HISTORY OF USS LSSL 16 (ex-LCS(L) 16)
One of the hundreds of unnamed, commissioned amphibious vessels built especially for World War II service in the Pacific Ocean against the Japanese, the USS LCS(L) 16 participated in the initial assault on the enemy bastion at Okinawa and was later on picket duty against suicide planes before the cessation of hostilities. She then served on occupation duty in the Japanese home islands until early 1946 when she returned to the United States and was put into the Pacific Reserve Fleet.
On 25 August, 1944 the keel of the LCS(L) 16 was laid at the George Lawley & Sons Corp. Shipyards at Neponset, Massachusetts, and she was launched on September 4th of the same year.
She was commissioned on 28 September, 1944 under the command of Lieutenant (Junior Grade) Homer O. White, USN and sailed to Boston for five days of provisioning and stowing of ammunition. She sailed on October 3rd for the U.S. Naval Amphibious Training Base, Solomons, Maryland. A stop was made at the U.S. Naval Amphibious Base, Little Creek, Virginia, for an inspection before commencing shakedown training which was concluded by 16 October.
Following an availability period at Lambert Point, Norfolk, Virginia, and a short training cruise, the LCS(L) 16 in company with the USS LCS(L) 15, departed from Norfolk on October 26th and after an over-night refuelling at Key West, Florida, continued on to Coco solo, C.Z., where they reported to the Commander, U.S. Pacific Fleet. Transiting the Panama Canal on November 7th, they steamed north to San Diego, where they arrived on 18 November.
Upon her arrival, the LCS(L) 16 was assigned to LCS Flotilla THREE, and LCS Group EIGHT. Following extensive training cruises under the Commander, Amphibious Training Command, U.S. Pacific Fleet, and a yard availability, the LCS(L) 16 departed from San Diego with LCS Group EIGHT on 4 January, 1945.
Arriving at Pearl Harbor on 13 January, 1945, she remained until February 2nd when she departed with a convoy containing miscellaneous types of landing craft and ships. Reaching Purvis Bay, Florida Island on 17 February, the LCS(L)16 commenced a period of upkeep and logistics which was completed by the end of February.
Between 1-8 March the LCS(L) participated in drills off Cape Esperance which were rehearsals for the pending invasion of Okinawa. Underway on 12 March as a part of Tractor Group Baker, the LCS(L) 16 put in at Ulithi for fuel and logistics from 21-25 March and then continued on towards the island of Okinawa.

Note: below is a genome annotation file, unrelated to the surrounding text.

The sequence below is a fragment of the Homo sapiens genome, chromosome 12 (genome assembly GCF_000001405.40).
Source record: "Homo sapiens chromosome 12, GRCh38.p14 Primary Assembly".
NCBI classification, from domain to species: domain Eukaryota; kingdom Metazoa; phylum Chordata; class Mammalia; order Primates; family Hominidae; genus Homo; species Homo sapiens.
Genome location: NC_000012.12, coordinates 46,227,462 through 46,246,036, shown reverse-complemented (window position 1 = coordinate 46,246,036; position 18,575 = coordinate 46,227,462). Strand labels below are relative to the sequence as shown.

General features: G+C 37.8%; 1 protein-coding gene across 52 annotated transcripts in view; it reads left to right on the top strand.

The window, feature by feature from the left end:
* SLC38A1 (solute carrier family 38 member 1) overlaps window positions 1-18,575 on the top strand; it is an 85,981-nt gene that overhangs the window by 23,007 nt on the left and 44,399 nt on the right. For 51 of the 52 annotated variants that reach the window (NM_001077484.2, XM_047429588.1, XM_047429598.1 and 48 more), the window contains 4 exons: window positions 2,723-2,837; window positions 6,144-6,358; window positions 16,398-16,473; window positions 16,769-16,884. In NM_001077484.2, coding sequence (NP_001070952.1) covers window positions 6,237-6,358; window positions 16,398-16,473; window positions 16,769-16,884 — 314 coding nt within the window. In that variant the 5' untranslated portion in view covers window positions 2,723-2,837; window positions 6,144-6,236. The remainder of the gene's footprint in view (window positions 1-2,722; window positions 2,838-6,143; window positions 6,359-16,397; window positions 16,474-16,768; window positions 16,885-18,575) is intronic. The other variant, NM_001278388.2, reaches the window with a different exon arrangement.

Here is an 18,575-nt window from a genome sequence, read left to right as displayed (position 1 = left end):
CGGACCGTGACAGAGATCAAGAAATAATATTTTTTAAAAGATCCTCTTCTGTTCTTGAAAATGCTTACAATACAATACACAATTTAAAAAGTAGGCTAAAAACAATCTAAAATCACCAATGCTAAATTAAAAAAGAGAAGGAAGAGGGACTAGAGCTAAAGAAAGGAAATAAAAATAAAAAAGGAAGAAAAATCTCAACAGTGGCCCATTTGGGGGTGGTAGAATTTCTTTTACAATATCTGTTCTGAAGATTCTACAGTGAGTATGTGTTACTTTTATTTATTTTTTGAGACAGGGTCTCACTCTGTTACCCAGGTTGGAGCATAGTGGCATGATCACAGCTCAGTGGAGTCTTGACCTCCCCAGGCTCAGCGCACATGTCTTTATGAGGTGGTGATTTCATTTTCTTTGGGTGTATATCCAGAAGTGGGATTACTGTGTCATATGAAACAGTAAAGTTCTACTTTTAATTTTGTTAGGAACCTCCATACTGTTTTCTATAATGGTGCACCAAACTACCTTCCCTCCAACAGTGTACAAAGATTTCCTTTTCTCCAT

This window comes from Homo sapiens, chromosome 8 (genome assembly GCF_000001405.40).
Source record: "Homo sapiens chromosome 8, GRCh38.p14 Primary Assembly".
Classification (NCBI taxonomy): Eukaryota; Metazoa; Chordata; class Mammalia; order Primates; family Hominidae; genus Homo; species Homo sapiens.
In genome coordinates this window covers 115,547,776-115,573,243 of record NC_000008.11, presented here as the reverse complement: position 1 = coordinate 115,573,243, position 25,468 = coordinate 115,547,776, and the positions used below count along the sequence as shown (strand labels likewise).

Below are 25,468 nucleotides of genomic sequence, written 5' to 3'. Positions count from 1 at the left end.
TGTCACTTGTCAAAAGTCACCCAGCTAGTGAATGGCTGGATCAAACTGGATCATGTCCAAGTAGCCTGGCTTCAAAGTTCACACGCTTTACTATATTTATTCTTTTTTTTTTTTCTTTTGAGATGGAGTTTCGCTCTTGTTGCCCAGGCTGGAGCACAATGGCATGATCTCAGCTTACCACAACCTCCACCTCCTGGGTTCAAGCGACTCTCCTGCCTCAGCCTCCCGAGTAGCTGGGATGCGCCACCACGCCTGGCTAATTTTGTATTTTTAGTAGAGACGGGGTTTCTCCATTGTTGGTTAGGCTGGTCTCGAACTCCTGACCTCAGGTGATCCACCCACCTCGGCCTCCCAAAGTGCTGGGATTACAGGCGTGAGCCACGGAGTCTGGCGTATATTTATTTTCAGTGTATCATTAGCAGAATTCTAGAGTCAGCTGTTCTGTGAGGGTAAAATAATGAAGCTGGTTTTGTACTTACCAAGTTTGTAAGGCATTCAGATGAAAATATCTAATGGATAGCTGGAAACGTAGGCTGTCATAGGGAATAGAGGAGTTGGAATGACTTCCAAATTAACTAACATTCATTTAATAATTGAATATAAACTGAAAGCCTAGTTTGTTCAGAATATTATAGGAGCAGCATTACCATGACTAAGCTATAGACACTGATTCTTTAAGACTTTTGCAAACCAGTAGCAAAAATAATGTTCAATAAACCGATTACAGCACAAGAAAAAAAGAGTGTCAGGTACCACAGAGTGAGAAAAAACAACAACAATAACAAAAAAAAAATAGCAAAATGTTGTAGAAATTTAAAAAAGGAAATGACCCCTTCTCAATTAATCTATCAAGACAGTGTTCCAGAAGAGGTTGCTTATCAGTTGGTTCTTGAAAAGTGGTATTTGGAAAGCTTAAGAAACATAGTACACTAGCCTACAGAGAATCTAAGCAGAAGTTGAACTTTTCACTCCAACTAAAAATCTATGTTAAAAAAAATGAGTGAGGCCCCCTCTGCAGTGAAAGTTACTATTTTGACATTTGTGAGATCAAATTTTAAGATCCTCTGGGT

On 1 April, 1945 the LCS(L) 16 moved in with the first wave of landing craft. She fired her rockets and guns at targets of opportunity on the beaches but received no counterfire. Between the afternoon of April 1st and 25 June the LCS(L) spend 45 days on radar picket duty off Okinawa and splashed one Kamikaze suicide plane some 40 feet from the ship and assisted in downing another attacker. When not on station the LCS(L) replenished logistics during the daylight hours and served on the anti-small boat patrol during the night. In addition she was on duty making smoke in the vicinity of the anchorage to hide the ships from the Kamikaze planes.
On 25 June in company with LCS Group EIGHT the LCS(L) 16 sailed for San Pedro Bay, Leyte, for an extended period of rest, overhaul and logistics. While she was moored in San Pedro Bay her officers and enlisted men heard the welcome news that the Japanese had surrendered.
Upping anchor on 11 September, she sailed with LCS Group EIGHT for the Tokyo Bay area for occupation duty. However, while en route the group had to detour and enter a lee on the western side of Okinawa to escape a typhoon. On September 17th the LCS(L) 16 entered Buckner Bay and anchored for the night. She has suffered no serious material casualties nor had any member of her crew received injuries during the buffeting received during the storm.
Underway once again on September 18th, the LCS(L) 16 and LCS Group EIGHT joined LCS Groups NINE two days later and formed Task Group 34.4. After evading the minefields in Tsugaru Straits the LCS(L) anchored off Ominato on 24 September and the following day participated in the landing of occupation forces at Aomori on the northern part of Honshu Island.
Remaining in the home islands area on general liaison duty, the LCS(L) 16 departed from Sasebo, Japan, on 5 January 1946 and moved to Anzuchi Hansei, Japan, where she anchored until 15 February when she received orders to return to the United States.
After touching at Pearl Harbor, the LCS(L) arrived at San Francisco on 29 March and remained until April 15th when she sailed north. Upon her arrival at Astoria, Oregon, on 18 April she reported to the commander, 19th Reserve Fleet for inactivation. She was decommissioned on 8 June, 1946 and moored in the Columbia River.
On l8 June, 1946 her classification was changed to LSSL 16 or Landing Ship Support Large 16. She was stricken from the Naval Register on 20 December, 1950, and was sold eight days later to the Dulien Steel Products Co., Seattle, Washington, for $8,211.
The USS LCS(L) 16 earned the following medals for service during World War II:AMERICAN AREA CAMPAIGN MEDAL ASIATIC-PACIFIC AREA CAMPAIGN MEDAL
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